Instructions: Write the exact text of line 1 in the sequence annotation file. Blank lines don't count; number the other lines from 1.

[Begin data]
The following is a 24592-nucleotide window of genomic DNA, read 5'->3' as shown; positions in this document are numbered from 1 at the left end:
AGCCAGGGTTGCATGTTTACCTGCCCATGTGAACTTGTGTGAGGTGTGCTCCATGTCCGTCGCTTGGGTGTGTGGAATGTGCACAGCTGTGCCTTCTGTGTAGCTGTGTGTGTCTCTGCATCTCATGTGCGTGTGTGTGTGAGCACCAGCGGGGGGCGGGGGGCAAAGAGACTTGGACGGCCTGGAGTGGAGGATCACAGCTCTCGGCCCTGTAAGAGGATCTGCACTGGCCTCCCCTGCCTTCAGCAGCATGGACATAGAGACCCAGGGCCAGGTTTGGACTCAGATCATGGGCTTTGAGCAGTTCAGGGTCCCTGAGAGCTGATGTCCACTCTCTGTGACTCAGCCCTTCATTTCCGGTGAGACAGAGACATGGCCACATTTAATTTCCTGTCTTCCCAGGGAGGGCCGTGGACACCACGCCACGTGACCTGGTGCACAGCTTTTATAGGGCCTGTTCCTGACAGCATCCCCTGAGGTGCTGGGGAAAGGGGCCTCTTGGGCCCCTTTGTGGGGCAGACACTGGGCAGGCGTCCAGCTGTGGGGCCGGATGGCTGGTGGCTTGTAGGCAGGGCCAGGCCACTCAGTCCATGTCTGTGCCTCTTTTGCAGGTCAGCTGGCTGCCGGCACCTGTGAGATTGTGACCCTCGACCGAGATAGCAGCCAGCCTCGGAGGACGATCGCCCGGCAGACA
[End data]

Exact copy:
The following is a 24592-nucleotide window of genomic DNA, read 5'->3' as shown; positions in this document are numbered from 1 at the left end: